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Order Can Emerge From Chaos In The Cosmos, Study Finds

October 5, 2012
Image Caption: Plasmas stream from the top and bottom to form large-scale electromagnetic fields. Credit: Lawrence Livermore National Laboratory

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Lee Rannals for redOrbit.com – Your Universe Online

Researchers’ discovery of self-organized electromagnetic fields in counter-streaming ionized gases is paving the way for scientists to have new ways to explore how order can emerge from chaos in the universe.

“We’ve created a model for exploring how electromagnetic fields help organize ionized gas or plasma in astrophysical settings, such as in the plasma flows that emerge from young stars,” said lead author Nathan Kugland, a postdoctoral researcher in the High Energy Density Science Group at LLNL.

He said these fields helped to shape the flows, and could play a supporting role alongside gravity in the formation of solar systems. This means it could have also eventually lead to the creation of planets like Earth.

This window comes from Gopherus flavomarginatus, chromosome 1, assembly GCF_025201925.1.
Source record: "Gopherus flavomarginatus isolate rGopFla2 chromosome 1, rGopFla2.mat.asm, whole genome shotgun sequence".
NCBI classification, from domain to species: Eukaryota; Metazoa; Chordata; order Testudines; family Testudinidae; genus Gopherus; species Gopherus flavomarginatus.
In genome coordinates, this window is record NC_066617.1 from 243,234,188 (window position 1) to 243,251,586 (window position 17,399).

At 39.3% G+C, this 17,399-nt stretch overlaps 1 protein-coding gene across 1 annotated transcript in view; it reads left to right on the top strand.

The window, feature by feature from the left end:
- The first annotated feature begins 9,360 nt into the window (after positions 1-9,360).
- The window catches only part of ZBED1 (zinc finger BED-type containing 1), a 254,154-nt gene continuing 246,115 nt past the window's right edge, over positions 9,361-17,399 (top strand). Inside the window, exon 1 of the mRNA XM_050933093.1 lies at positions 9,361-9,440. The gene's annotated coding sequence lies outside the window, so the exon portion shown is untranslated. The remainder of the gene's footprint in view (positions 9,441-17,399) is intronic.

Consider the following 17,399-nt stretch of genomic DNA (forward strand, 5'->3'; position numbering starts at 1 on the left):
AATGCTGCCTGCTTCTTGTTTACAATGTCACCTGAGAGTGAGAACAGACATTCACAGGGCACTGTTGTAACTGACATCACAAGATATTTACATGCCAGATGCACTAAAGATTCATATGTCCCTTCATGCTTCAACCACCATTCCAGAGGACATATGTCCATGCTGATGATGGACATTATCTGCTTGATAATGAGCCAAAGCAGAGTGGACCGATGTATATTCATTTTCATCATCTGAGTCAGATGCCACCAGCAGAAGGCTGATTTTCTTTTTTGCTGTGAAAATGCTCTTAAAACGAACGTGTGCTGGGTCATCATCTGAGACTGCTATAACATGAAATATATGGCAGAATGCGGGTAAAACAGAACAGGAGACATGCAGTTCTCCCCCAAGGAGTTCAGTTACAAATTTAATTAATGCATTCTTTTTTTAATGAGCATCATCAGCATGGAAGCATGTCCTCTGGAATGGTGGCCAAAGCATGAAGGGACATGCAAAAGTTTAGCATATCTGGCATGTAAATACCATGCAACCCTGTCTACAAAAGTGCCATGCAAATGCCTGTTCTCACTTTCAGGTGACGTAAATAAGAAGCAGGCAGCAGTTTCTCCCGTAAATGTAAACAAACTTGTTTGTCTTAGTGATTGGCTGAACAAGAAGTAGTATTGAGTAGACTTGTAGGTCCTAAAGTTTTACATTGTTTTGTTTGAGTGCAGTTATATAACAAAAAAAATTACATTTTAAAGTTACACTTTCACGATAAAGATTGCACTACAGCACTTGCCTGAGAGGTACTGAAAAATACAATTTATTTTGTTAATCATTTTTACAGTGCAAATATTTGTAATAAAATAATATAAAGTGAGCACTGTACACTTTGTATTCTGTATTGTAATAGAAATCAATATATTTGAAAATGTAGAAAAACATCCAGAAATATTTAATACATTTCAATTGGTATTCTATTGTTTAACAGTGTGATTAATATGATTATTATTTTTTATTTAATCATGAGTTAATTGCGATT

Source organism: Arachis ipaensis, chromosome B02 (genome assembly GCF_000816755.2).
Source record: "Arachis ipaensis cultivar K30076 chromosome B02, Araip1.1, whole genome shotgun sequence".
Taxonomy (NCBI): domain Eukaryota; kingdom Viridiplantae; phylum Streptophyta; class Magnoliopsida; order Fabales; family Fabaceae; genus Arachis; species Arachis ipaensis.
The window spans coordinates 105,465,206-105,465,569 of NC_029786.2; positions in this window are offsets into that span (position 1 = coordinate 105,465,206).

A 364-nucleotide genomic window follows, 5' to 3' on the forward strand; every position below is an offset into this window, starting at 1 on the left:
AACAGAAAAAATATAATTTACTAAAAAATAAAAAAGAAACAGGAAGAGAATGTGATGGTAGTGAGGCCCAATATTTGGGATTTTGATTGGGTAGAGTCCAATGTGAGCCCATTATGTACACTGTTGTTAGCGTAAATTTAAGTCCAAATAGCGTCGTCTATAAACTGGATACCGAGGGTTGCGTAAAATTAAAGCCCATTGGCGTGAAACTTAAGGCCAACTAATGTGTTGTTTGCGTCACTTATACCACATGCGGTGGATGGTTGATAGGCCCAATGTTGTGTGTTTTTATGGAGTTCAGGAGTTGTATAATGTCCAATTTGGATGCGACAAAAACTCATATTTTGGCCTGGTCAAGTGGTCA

Hye-Sook Park, team leader and staff physicist at LLNL, said the observations were completely unexpected, because plasmas move so quickly they should freely stream past each other.

The laser-driven plasma experiments can study the microphysics of plasma interaction and structure formation under controlled conditions, according to Park.

Using laboratory instruments to study astrophysics can help answer questions about astrophysical objects that are beyond the reach of measurements.

Astrophysical Collisionless Shock Experiments with Lasers (ACSEL) are helping to carry out the research alongside LLNL, with help also coming from Princeton University, Osaka University and Oxford University.

The LDRD program and the International Collaboration for High Energy Density Science (ICHEDS) helped provide additional support for the project.

The research leading to the results received funding from the European Research Council under the European Community’s Seventh Framework Program.

The latest findings from scientists at Lawrence Livermore National Laboratory (LLNL) are published in the journal Nature Physics on September 30.


Source: Lee Rannals for redOrbit.com - Your Universe Online